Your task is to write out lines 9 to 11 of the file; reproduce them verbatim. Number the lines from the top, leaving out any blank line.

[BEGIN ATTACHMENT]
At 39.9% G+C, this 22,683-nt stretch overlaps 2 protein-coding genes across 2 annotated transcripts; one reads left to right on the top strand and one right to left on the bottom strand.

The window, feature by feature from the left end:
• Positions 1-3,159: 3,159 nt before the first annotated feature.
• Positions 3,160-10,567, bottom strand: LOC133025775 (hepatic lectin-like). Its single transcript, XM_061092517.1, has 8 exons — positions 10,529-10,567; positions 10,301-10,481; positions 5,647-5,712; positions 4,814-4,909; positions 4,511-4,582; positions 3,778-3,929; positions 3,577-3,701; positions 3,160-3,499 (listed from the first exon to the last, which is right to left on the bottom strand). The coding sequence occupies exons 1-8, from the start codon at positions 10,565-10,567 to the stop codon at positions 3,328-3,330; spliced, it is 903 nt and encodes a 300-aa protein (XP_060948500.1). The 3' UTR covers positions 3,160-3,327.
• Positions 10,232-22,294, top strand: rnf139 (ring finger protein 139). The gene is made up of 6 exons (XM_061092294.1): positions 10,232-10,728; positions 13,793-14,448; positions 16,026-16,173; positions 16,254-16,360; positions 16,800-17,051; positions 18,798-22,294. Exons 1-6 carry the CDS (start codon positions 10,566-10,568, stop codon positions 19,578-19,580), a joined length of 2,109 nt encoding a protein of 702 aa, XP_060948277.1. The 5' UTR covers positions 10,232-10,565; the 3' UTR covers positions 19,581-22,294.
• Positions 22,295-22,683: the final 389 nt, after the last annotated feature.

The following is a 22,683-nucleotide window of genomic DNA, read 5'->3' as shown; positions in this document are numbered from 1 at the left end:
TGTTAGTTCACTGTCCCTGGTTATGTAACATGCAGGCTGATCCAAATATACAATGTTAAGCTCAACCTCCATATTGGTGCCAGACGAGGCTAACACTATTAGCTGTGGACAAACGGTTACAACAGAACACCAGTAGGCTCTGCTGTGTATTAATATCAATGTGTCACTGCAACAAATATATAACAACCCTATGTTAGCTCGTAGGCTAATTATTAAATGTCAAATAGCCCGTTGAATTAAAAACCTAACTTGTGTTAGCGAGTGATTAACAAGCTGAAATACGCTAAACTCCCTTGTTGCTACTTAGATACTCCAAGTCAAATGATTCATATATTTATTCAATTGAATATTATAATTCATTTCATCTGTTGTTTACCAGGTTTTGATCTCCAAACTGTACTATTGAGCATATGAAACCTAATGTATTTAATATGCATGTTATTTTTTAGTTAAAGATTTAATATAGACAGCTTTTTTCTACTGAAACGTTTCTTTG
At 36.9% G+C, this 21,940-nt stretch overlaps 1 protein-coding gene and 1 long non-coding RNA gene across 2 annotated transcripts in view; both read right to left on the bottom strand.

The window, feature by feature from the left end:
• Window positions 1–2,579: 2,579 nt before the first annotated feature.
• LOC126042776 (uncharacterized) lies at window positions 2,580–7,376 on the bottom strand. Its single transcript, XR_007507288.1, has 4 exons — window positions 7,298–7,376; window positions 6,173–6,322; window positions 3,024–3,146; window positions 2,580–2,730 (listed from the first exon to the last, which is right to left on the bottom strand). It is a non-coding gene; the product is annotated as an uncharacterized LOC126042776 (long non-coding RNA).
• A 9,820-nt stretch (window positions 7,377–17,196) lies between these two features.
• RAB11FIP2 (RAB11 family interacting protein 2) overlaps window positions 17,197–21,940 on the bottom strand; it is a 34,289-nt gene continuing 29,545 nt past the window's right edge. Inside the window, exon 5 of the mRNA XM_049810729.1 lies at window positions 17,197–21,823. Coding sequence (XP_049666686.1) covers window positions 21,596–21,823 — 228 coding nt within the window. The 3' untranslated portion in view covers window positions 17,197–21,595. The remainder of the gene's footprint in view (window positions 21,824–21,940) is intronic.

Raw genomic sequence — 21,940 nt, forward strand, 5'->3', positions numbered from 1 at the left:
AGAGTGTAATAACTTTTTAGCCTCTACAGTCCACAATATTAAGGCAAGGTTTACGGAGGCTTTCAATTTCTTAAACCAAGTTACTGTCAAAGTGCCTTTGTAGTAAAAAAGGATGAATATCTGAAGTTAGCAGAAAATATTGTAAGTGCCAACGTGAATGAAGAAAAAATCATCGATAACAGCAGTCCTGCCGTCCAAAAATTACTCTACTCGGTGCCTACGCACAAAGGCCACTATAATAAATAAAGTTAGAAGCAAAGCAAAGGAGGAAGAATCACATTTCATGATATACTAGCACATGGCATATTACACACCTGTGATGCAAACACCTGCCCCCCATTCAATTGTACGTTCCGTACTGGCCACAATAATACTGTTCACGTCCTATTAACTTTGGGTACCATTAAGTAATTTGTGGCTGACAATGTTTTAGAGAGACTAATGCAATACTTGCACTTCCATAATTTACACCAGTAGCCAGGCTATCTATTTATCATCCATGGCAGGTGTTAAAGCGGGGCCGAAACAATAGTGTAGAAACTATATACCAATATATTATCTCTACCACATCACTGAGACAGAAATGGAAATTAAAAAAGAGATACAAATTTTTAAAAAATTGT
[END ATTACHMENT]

At 36.9% G+C, this 21,940-nt stretch overlaps 1 protein-coding gene and 1 long non-coding RNA gene across 2 annotated transcripts in view; both read right to left on the bottom strand.

The window, feature by feature from the left end:
• Window positions 1–2,579: 2,579 nt before the first annotated feature.